What technical challenges is Uber facing

Autonomous driving: what are the technical challenges?

Parking in and out of parking spaces can already be done automatically with different vehicles. Parking assistants work either at the push of a button or via an app on the smartphone. Owners navigate their car out of a tight parking space like with a remote control.

It looks different in flowing traffic. No area is more complex for robotic vehicles to manage than urban public transport. In addition to cars, trucks, vans and motorcycles, they often share the road with bicycles and scooters. Every now and then children unexpectedly jump onto the road. An autonomous vehicle has to deal with all of these situations. In addition to the use of radar and ultrasonic sensors for a wide but close environment, very fast control and low speed are therefore necessary. Autonomous vehicles currently in use therefore only travel around 30 km / h.

Current systems recognize cross-traffic and intersection traffic as well as pedestrians and small animals on the road - but often too late. In order for autonomous vehicles to be able to travel safely in the city, road users have to network and communicate with one another. To do this, however, all vehicles and road users would have to be able to communicate. But that will only happen when all cars have this technology on board, which will take decades.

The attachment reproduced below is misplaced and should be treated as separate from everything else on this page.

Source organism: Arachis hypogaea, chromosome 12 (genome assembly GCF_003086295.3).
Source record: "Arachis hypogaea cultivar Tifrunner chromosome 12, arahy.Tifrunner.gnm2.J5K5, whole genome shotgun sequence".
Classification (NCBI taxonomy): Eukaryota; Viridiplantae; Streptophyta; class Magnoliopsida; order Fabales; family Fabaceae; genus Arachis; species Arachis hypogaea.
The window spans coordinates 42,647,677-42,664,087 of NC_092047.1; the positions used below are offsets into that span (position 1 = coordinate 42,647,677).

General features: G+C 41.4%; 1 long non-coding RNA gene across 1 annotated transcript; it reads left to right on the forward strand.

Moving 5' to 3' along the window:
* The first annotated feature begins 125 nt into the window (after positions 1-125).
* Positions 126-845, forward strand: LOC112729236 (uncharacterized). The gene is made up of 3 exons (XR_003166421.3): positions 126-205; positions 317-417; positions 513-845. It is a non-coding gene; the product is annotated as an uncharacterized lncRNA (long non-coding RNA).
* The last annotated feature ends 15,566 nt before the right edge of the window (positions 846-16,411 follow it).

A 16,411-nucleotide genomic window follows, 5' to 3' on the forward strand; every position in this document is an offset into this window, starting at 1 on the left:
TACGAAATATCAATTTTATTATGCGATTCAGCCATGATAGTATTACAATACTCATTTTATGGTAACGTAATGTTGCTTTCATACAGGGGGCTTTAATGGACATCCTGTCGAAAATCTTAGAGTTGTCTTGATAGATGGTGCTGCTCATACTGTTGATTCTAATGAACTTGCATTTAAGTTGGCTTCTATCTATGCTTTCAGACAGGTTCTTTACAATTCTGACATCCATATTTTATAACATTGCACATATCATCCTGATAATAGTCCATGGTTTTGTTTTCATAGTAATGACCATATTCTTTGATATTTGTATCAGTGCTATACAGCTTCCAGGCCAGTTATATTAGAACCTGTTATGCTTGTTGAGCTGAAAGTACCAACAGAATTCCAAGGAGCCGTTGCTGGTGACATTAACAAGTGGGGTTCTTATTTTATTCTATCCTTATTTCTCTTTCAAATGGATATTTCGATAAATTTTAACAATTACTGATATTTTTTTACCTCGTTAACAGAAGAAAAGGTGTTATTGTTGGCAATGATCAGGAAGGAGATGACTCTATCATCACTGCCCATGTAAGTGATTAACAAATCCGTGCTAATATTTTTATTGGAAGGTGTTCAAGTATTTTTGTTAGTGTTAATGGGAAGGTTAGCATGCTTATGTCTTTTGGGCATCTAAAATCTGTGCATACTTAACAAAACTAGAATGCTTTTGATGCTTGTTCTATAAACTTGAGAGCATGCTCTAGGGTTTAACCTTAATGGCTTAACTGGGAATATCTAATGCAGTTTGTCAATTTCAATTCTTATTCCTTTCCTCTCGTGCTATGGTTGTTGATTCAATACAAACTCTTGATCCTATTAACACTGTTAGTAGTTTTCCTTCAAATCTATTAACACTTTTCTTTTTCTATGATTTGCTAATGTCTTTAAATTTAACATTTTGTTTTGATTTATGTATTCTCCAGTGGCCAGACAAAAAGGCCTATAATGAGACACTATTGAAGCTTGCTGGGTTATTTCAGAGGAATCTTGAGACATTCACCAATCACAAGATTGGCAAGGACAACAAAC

Computer calculates probabilities of what could happen based on movement and speed

In order to better understand the environment, the systems of autonomous vehicles organize their environment into groups, for example cars, houses, traffic signs and people. This is crucial because different movement sequences are to be expected from the individual groups: a house rarely jumps onto the road, and it can happen to a person.

Based on the movement and speed of a scanned object, the computer calculates probabilities of what might happen next. That requires fast and intelligent data processing. By means of deep learning, or artificial intelligence (AI), the systems should experience and learn more and more situations in the future and save the correct action from them. When it comes to recognizing a person's facial expression, however, the computer still reaches its limits. The computer does not yet understand a friendly nod from the driver who non-verbally explains to the pedestrian that he can cross the street.

If all road users and systems were to be completely networked in the future, the systems could coordinate with each other and issue warnings. With Car-to-X communication via radio or WLAN, the car knows even before the next intersection that a cyclist is around the corner. However, it will take a few more years for this to work in practice. Experts do not expect market penetration of over 70 percent before 2050.